My brother was watching some WWF wrestling on TV. And I was lying on the floor of the living room, propped up on my elbows, reading the newspaper. I was 10 years old at the time, my brother was six.

I was a 10-year old who spent most of the weekend reading the newspaper. I was, and still am, considered to be a very cool person within very limited social circles.

As I was reading the paper or doing the crossword or some such, I noticed a toothpick lying under the sofa. I remember this very distinctly. It was inside a Kentucky Fried Chicken wrapper. Perhaps the remains of a weekend fast food meal the evening before. 

For reasons I just do not have, I reached for the toothpick, unwrapped it, and began to just look at it. 

Why? No idea. I just said no, boss!! I have no reasons. 

At that exact moment my brother leapt off the coffee table and onto my back like some stupid WWF wrestler. He was so enthralled by the program on TV he had decided to produce what I believe is called ‘user-generated content’.

For a moment I was just mildly irritated. And then I saw the drops of blood on the newspaper. And then I noticed that the toothpick was no longer in my hand, but sticking out of my head, near the hairline on the right side. (My right, your left.) Panic ensued. I tried to pull it out, the toothpick broke in half, leaving around an inch still embedded in my head. I ran to the bedroom. 

Dad, I said, there is a toothpick in my head. 

Shut up Sidin, Dad said, don’t make fun of such things. One day it will really happen and then nobody will believe you. 

Dad, oh my god Dad, Dad there is a toothpick in my head.  This is not a drill.

My dad ran his fingers over the skin of my scalp and recoiled in horror. The inch-long piece of toothpick was stuck between the skin of my scalp and the bone of the skull.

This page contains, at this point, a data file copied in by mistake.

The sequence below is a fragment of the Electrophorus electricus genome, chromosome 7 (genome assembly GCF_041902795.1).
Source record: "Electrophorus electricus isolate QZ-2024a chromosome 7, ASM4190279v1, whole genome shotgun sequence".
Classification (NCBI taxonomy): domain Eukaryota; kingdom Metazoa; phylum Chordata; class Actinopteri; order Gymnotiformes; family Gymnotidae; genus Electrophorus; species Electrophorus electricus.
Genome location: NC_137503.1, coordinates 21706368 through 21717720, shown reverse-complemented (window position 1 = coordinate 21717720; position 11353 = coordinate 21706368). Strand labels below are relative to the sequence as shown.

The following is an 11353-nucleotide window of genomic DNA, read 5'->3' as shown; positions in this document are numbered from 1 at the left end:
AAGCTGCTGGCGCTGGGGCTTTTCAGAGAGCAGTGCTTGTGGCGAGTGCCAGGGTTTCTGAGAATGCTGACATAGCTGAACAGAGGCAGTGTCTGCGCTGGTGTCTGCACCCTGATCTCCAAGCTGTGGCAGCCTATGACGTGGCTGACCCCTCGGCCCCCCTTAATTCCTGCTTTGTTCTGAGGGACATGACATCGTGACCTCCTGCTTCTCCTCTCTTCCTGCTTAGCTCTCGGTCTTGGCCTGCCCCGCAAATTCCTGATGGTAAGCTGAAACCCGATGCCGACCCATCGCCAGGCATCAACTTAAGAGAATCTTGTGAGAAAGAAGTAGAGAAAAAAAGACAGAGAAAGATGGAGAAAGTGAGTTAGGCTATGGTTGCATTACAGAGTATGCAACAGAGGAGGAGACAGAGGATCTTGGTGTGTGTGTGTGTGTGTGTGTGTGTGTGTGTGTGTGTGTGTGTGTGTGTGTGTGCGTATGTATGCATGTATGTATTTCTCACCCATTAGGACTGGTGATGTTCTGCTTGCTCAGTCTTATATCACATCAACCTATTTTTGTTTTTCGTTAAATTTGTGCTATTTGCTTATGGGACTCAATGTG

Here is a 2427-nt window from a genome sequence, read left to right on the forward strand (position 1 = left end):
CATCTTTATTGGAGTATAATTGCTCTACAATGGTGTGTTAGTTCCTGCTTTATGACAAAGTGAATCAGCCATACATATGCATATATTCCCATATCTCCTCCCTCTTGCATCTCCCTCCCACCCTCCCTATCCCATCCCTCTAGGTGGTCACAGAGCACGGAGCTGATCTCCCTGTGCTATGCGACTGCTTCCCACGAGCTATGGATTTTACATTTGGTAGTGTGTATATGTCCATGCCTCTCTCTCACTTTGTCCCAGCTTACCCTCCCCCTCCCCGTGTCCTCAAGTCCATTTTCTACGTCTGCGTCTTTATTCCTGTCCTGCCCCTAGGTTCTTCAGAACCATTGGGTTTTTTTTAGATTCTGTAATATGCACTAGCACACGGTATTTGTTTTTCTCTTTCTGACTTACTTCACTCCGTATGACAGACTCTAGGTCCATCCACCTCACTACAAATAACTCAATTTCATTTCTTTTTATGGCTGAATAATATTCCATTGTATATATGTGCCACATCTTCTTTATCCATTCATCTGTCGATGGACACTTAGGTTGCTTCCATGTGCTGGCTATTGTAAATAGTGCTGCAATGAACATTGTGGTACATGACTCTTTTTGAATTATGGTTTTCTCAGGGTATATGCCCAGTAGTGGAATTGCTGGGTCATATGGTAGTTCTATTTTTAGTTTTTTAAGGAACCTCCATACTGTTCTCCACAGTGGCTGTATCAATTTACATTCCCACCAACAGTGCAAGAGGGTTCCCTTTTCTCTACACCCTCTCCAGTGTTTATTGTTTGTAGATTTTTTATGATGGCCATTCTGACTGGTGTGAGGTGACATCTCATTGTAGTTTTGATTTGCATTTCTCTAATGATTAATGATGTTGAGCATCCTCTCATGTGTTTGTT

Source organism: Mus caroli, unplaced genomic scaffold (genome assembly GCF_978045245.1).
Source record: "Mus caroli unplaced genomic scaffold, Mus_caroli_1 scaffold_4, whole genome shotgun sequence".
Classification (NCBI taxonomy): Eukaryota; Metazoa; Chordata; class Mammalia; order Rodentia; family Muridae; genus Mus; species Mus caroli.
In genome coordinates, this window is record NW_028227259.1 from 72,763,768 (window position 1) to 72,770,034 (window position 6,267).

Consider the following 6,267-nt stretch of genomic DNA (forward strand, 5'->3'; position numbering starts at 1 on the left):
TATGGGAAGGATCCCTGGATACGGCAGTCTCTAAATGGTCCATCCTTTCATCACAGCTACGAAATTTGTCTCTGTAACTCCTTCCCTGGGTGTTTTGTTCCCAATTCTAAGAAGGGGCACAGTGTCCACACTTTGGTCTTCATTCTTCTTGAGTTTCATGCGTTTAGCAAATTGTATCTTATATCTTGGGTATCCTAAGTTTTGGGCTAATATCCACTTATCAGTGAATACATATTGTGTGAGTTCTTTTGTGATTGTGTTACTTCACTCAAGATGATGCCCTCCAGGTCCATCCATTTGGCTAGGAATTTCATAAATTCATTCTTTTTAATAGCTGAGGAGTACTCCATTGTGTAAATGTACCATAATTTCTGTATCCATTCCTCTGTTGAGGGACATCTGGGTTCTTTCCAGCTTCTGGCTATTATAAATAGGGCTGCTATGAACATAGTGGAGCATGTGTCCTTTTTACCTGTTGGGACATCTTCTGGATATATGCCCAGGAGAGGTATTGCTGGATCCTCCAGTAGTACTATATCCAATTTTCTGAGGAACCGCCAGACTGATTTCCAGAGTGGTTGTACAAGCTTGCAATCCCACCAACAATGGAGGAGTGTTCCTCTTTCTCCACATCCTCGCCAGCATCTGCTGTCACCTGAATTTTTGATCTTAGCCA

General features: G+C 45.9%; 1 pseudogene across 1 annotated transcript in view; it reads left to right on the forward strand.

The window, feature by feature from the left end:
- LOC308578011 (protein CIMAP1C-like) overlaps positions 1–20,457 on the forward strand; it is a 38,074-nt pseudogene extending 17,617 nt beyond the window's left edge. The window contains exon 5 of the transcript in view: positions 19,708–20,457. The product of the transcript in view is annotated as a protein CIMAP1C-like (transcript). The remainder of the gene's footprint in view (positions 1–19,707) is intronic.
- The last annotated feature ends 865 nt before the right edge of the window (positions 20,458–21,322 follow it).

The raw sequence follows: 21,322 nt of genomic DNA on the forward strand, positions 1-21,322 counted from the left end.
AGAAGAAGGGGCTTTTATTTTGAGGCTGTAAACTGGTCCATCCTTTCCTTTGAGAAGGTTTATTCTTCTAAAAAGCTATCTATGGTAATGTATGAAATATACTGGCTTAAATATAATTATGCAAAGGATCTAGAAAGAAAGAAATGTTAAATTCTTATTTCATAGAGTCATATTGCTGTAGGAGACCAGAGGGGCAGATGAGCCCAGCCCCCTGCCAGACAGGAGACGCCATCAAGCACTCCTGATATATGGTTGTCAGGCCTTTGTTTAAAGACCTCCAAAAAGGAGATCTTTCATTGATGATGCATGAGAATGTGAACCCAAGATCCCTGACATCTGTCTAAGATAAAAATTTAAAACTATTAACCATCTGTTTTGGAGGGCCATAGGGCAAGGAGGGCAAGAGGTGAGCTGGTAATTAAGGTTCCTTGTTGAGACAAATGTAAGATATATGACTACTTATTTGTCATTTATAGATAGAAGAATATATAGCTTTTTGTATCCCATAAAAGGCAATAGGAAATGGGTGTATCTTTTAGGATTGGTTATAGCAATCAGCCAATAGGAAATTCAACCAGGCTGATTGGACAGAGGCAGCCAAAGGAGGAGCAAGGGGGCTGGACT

All this is completely true.  Completely.

We rushed to the hospital. (New Medical Center, Abu Dhabi. )

One doctor came and checked and said, wait one second I need to call another doctor. Then another. And then another. Until there was a small group discussion around my head. The problem, they said, was trying to figure out how to approach the piece of toothpick. Apparently, the foreign object was moving around between the layers of skin and bone.

Dad: “Look is he safe? Doctor, is anything going to happen to my son?”

Doctor: “Absolutely no problem Mr. Sunny. He is 100% safe. We are just discussing how to remove this without causing too much scarring or physical disfigurement...”

Typical Indian Dad: “Thank you Jesus. What scarring doctor, as if he is going to look handsome like Rajiv Gandhi or Prem Nazir when he grows up. You just take it out. If there is any problem he can wear a cap for the rest of his life.” 

After two or three hours of this nonsense, they finally decided to operate. The operation itself took no more than an hour or so. There was a lost of unpleasant tugging and pulling and stitching. Did it hurt me? Well, I don’t have any strong feelings about that question... because they used local anaesthetic.

Ha ha ha. Classic. 

After applying a massive—and I mean massive—bandage around my head they said I could go home.  The doctor asked me if I wanted to go to school the week after. Of course, I said, I am participating in a poetry recitation competition.

Doctor: “Are you sure? The bandage will distract from the poetry...”

Sidin: “Not at all doctor, let this bandage be a strong message to other students about the value of safety and a culture of precaution in the...” 

Doctor: “You want to get extra sympathy marks in the competition?” 

Sidin: “Correct, can you make the bandage a little bigger?” 

This proved futile as that stupid Andrew M with his voice like melted Amul butter sliding off a silver spoon into a pool of melted chocolate won the contest. (Bloody fool won every single year throughout my time in that school.) I got third prize I think.

The stitches and scarring meant that I had to switch my hair partition from left to right. For years afterwards I used to impress people by showing them the scar in my hairline. This scar has now vanished. But I don’t need it anymore. Why would I need it?

I have my fantastic hair. And people are always impressed. 

Bombay Fever

by Sidin Vadukut in

My new book is out soon. Pre-order now!
Amazon India. Flipkart.

Where did it come from?

In Switzerland, a woman collapses in the arms of an Indian journalist, her body disintegrating into a puddle of gore. She is the first victim of a monstrous disease that will soon kill hundreds with relentless fury . . .

Who will it kill next?

Unsuspecting men, women and children are ravaged by a killer that experts have never seen before. As the outbreak wreaks its bloody havoc—killing rich and poor, young and old—thousands try to flee . . . including the most powerful man in India.

Can anybody stop it?

All that stands between Mumbai and the apocalypse is a desperate team of doctors, civil servants and scientists. But can they do anything to save this city from the greatest, most horrific crisis it ever seen?